Air supply is unnecessary.

Because the tank is extremely small, a standard rubber diaphragm (balloon) has been integrated in the tank, which is more than sufficient to do the job.
Accordingly, air supply is unnecessary.

Check valve

Water hammer occurs.

Because a conventional check valve is used, damage due to water hammer occurs easily during pump deactivation or unexpected power outages.

No worries about water hammer occurrence.

No occurrence of water hammer during pump deactivation or unexpected power outages based on the movement of the YOKOTA Non-Water Hammer Check Valve (PAT.).

Moreover, based on the function of the No-Feed Detector, the pump stops when there is no water-feed (or no occurrence of water hammer) for enhanced safety.

Pumping efficiency

Suction pumping becomes laborious when suction piping crosses over embankments or if air is sucked into the system during operation.

For conventional pumps, even if priming water equipment is used, problems remain with air being sucked into the system during operation and, as a result, water suction being interrupted. Also, this causes trouble with water suction if piping crosses over an embankment.

To supplement this lack of self-priming efficiency, a foot valve is generally installed on the intake side.

However, during the winter when the pump is stopped, water collects in the piping due to the foot valve, and
pipe burst from freezing occurs easily.

No problems with piping across embankments or air being sucked into the system.

Even if water suction is interrupted by air being sucked into the system during operation, the system automatically recovers itself because of the powerful suction force in the YOKOTA Self-Priming Centrifugal Pumps (PAT.).

Moreover, if pumping conditions become more severe such as when piping crosses over embankments, interlocking a vacuum pump will afford more stabilized automatic pumping.

Since excellent priming efficiency is provided, there is no need for installing a foot valve on the intake side.

When the pump is stopped during the winter, water does not remain in the piping because there is no foot valve. Accordingly,
pipe burst from freezing is nearly non-existent.



Self-Priming Centrifugal Pump (PAT.)

The casing consists of a simple structure made of a semi-double volute and a cavity holder. This single-suction, single-stage centrifugal pump displays outstanding pumping performance in a wide range of specifications.

The pump develops maximum vacuum of 60-90kPa (6-9m water column) and displays outstanding self-priming power.

Low NPSH. Even if cavitation develops due to fluctuations in suction conditions, this pump can still continue its pumping operation, and therefore does not require allowance for NPSH.

The pump operates continuously without any problems even if air is sucked or mixed into the system during pumping operation.

Self-priming mechanism (PAT.)


Non-Water Hammer Check Valve (PAT.)

Due to the valve response according to the water flow, there is no delay in valve closure and water hammer does not occur.

The simple, single-disk construction eliminates breakdowns and maintenance costs can be reduced considerably.


Pressure change with time after pump operation is stopped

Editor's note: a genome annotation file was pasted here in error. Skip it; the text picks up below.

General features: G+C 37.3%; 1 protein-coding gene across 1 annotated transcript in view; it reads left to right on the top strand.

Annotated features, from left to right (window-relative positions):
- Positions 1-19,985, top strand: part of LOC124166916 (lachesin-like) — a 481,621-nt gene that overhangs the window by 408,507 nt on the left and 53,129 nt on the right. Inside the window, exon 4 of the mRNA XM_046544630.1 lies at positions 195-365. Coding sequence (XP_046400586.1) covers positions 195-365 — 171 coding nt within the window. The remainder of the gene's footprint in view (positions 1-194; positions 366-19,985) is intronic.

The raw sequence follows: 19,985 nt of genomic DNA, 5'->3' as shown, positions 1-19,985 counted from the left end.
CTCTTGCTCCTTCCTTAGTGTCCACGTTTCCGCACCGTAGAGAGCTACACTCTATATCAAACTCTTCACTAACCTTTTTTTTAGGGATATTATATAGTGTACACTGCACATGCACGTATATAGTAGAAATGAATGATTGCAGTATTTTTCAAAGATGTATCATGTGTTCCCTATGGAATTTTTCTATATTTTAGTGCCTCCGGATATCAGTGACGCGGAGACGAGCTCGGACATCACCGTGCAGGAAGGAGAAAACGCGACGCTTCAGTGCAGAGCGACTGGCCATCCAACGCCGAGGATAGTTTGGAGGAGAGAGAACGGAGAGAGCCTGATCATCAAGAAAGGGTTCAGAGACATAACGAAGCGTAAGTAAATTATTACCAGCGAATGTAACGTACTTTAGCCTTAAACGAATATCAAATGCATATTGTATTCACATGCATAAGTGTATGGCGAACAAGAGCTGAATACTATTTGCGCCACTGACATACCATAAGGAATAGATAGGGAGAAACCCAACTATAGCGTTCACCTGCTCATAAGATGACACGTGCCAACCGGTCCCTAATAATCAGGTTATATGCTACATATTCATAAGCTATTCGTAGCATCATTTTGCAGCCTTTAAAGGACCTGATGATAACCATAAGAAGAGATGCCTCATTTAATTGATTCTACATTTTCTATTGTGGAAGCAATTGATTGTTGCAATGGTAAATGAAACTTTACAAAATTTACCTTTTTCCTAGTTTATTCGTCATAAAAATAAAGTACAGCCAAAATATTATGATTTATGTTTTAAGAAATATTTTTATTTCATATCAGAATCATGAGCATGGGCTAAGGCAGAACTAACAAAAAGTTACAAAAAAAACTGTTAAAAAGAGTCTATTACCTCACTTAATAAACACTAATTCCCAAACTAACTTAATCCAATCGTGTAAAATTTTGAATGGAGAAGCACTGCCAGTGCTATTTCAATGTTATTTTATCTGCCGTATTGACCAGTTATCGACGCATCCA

YOKOTA Non-Water Hammer Check Valve
YOKOTA Non-Water Hammer Check Valve

Conventional check valve
Conventional check valve


Cost advantages with the YOKOTA Mini-Tank Automatic Water Supply Equipment

Based on the facts discussed above, significant cost reductions are realized in the YOKOTA Mini-Tank Automatic Water Supply Equipment as compared with conventional pressure tanks.

Low construction cost ...

The extremely small tank size requires little space.

Low maintenance cost ...

Air supply to the tank is unnecessary. Also, intermittent operation of the pump is reduced, switch contact points have long-life durability.

Electric cost is the same ...

Electric cost is the same whether the tank is large or small. The pump stoppage time with a large pressure tank is longer, but the supply water during the pump stoppage is replenished in advance. In effect, there is no total difference in electricity use as it is a matter of whether electricity is used beforehand or as needed.



Example applications

Automatic operation control panel

Vacuum pump

Strainer and priming detector
Automatic operation control panel
Vacuum pump
Strainer and priming detector

YOKOTA Mini-Tank Automatic Water Supply Equipment

1. Automatic operation control panel

5. Vacuum pump

2. Self-activation equipment and mini-tank

6. Priming detector

3. Water supply pump (Main pump)

7. Electric motor valve

4.

No-Feed Detector (Auto-stop equipment)
and Non-Water Hammer Check Valve

8. Strainer

Water supply pump UHN type

Self-activation equipment and mini-tank

No-Feed Detector (Auto-stop equipment) and Non-Water Hammer Check Valve
Water supply pump UHN type
Self-activation equipment and mini-tank
No-Feed Detector (Auto-stop equipment)
and Non-Water Hammer Check Valve


Automatic operation procedure

When the end valve is opened, water stored in the mini-tank is released and the pressure switch, which detects the decrease in pressure, sends a signal to activate the vacuum pump.

When the priming detector detects that the suction piping is at full capacity, it activates the number 1 main pump, water feed begins, and the vacuum pump stops.

If further water supply is needed, the number 2 main pump activates.

When the end valve is closed, the amount of water passing through the Non-Water Hammer Check Valve approaches zero. The built-in No-Feed Detector detects this condition and stops the main pump.


Even with the YOKOTA Mini-Tank Automatic Water Supply Equipment, be aware that if small amounts of water are used intermittently or there is leakage from the piping, the pump is stopped more frequently.


Actual application

61 pumping stations and 104 pumps (delivered from 1988 to 2003) mainly in the Kobe area, including the Kobe Minorino Public Corporation River Improvement Project and Goryoda Pump Facility.


For details of Self-Priming Centrifugal Pump or Non-Water Hammer Check Valve, please refer to
Self-Priming Centrifugal Pump UHN series
Non-Water Hammer Check Valve SL series


© Yokota Manufacturing Co., Ltd. Tel: +81 82-241-8672 E-mail: yokota@aquadevice.com Terms of Use